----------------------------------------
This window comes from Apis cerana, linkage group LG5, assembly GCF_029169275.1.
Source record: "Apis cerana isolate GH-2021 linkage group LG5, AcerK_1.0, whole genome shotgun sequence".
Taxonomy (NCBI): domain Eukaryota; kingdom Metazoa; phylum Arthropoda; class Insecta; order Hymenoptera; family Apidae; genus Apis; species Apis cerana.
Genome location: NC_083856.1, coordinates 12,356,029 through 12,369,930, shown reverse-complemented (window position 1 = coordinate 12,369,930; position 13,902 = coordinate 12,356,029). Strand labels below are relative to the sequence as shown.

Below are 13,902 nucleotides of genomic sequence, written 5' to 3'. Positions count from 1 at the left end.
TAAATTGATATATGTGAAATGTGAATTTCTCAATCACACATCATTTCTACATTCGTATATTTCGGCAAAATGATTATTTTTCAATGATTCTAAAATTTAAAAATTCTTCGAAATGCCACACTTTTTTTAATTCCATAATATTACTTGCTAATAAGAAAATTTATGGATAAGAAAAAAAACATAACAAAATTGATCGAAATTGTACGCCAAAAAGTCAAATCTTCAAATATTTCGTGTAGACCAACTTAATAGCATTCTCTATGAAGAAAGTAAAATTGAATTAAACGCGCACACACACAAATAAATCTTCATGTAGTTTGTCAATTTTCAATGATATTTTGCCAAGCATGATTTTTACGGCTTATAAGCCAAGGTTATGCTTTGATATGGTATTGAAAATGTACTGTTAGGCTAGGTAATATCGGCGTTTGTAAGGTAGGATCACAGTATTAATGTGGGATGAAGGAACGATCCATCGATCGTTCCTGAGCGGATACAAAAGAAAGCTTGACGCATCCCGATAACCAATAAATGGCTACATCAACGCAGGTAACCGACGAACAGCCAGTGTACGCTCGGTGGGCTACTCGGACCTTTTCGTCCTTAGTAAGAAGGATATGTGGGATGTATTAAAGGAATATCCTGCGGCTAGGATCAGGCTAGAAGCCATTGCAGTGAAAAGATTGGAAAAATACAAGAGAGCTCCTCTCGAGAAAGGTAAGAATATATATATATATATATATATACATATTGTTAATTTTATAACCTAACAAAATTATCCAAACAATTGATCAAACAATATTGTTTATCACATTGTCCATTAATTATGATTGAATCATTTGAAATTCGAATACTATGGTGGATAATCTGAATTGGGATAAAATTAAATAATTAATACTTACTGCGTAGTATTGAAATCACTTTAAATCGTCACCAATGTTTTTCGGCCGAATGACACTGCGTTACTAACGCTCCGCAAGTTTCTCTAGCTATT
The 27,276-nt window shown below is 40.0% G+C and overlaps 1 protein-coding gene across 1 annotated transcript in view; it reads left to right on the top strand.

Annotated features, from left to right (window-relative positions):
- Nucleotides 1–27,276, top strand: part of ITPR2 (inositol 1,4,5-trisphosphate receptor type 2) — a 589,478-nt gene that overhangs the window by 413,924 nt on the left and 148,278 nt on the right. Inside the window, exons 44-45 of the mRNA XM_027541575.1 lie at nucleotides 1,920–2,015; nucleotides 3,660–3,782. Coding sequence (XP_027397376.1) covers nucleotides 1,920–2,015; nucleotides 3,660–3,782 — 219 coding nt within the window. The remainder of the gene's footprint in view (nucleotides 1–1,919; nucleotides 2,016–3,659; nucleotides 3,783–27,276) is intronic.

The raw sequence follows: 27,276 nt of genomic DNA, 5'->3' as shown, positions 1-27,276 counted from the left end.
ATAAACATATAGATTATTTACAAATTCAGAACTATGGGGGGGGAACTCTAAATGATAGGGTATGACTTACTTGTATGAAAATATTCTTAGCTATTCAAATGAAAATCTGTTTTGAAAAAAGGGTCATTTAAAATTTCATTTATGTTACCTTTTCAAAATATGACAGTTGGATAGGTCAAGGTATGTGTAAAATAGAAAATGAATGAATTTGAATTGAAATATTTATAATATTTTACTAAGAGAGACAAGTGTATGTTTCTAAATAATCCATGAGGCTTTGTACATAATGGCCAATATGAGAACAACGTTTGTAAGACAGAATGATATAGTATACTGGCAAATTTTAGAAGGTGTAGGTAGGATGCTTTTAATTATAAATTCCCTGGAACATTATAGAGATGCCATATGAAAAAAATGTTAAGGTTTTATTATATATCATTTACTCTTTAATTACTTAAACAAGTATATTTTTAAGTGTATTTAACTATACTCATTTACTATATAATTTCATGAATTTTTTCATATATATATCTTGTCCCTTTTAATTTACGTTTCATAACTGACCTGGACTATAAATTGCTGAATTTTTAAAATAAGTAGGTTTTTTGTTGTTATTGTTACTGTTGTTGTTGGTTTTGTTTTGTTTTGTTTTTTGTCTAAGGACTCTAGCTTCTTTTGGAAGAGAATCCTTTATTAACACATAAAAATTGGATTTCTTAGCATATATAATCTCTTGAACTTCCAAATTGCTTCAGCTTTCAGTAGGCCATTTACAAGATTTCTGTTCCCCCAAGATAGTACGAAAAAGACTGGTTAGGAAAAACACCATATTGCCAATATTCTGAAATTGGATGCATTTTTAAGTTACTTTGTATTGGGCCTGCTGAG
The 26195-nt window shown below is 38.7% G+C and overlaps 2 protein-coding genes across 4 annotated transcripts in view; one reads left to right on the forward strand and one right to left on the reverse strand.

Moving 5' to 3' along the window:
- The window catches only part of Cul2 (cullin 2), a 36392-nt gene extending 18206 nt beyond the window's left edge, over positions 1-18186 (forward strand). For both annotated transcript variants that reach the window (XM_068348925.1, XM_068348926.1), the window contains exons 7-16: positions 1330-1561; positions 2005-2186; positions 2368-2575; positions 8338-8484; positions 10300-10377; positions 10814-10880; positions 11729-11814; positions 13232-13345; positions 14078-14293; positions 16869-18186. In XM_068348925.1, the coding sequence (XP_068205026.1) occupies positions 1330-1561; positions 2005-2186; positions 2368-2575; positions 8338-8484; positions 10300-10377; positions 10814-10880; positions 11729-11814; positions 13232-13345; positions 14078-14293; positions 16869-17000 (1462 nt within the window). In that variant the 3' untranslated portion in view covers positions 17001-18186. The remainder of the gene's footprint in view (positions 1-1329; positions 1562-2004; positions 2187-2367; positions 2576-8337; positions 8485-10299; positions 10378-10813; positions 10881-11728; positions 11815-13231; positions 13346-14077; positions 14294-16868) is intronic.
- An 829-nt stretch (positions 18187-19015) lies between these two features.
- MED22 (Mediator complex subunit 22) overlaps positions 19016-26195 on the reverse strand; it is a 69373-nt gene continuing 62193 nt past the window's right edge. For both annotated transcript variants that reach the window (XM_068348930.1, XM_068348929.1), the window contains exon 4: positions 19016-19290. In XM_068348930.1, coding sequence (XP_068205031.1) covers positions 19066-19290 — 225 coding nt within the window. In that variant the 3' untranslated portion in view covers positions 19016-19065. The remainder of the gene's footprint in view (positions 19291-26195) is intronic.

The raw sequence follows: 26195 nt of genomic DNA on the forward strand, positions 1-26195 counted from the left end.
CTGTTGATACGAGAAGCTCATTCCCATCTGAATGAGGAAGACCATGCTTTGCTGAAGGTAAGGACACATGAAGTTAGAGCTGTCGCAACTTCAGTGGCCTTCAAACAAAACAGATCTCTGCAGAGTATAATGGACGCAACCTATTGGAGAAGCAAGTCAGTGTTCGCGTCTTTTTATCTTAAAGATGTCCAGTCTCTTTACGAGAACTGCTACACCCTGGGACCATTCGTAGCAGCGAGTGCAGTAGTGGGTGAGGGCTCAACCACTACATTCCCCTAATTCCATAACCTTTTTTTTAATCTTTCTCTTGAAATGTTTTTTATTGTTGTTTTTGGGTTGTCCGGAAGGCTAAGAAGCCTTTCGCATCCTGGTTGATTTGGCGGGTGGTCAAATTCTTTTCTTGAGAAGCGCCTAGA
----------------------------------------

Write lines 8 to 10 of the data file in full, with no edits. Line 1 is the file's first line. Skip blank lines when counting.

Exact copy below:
Annotated features, from left to right (window-relative positions):
- Nucleotides 1–27,276, top strand: part of ITPR2 (inositol 1,4,5-trisphosphate receptor type 2) — a 589,478-nt gene that overhangs the window by 413,924 nt on the left and 148,278 nt on the right. Inside the window, exons 44-45 of the mRNA XM_027541575.1 lie at nucleotides 1,920–2,015; nucleotides 3,660–3,782. Coding sequence (XP_027397376.1) covers nucleotides 1,920–2,015; nucleotides 3,660–3,782 — 219 coding nt within the window. The remainder of the gene's footprint in view (nucleotides 1–1,919; nucleotides 2,016–3,659; nucleotides 3,783–27,276) is intronic.

The raw sequence follows: 27,276 nt of genomic DNA, 5'->3' as shown, positions 1-27,276 counted from the left end.